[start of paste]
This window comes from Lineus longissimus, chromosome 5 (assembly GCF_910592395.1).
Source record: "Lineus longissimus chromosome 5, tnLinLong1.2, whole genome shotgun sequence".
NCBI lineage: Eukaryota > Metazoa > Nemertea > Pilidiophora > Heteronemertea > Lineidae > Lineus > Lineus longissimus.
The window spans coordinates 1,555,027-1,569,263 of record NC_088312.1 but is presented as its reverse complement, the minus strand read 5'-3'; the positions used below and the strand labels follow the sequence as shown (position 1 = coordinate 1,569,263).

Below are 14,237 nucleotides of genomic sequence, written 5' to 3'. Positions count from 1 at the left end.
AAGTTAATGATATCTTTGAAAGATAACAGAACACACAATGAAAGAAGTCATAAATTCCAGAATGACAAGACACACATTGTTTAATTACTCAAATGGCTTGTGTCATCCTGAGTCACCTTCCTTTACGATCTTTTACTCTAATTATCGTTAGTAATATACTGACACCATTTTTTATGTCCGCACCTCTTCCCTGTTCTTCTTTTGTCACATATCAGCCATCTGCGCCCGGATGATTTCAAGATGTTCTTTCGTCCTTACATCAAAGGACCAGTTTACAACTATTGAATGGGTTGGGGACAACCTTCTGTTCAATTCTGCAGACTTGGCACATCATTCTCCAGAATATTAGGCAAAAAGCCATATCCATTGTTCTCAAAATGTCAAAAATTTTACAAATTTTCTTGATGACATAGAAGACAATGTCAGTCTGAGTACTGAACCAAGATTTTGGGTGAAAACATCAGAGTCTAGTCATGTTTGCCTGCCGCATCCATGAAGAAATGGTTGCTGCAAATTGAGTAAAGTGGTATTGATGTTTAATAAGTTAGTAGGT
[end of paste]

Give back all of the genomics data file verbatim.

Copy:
This window comes from Lineus longissimus, chromosome 5 (assembly GCF_910592395.1).
Source record: "Lineus longissimus chromosome 5, tnLinLong1.2, whole genome shotgun sequence".
NCBI lineage: Eukaryota > Metazoa > Nemertea > Pilidiophora > Heteronemertea > Lineidae > Lineus > Lineus longissimus.
The window spans coordinates 1,555,027-1,569,263 of record NC_088312.1 but is presented as its reverse complement, the minus strand read 5'-3'; the positions used below and the strand labels follow the sequence as shown (position 1 = coordinate 1,569,263).

Below are 14,237 nucleotides of genomic sequence, written 5' to 3'. Positions count from 1 at the left end.
AAGTTAATGATATCTTTGAAAGATAACAGAACACACAATGAAAGAAGTCATAAATTCCAGAATGACAAGACACACATTGTTTAATTACTCAAATGGCTTGTGTCATCCTGAGTCACCTTCCTTTACGATCTTTTACTCTAATTATCGTTAGTAATATACTGACACCATTTTTTATGTCCGCACCTCTTCCCTGTTCTTCTTTTGTCACATATCAGCCATCTGCGCCCGGATGATTTCAAGATGTTCTTTCGTCCTTACATCAAAGGACCAGTTTACAACTATTGAATGGGTTGGGGACAACCTTCTGTTCAATTCTGCAGACTTGGCACATCATTCTCCAGAATATTAGGCAAAAAGCCATATCCATTGTTCTCAAAATGTCAAAAATTTTACAAATTTTCTTGATGACATAGAAGACAATGTCAGTCTGAGTACTGAACCAAGATTTTGGGTGAAAACATCAGAGTCTAGTCATGTTTGCCTGCCGCATCCATGAAGAAATGGTTGCTGCAAATTGAGTAAAGTGGTATTGATGTTTAATAAGTTAGTAGGT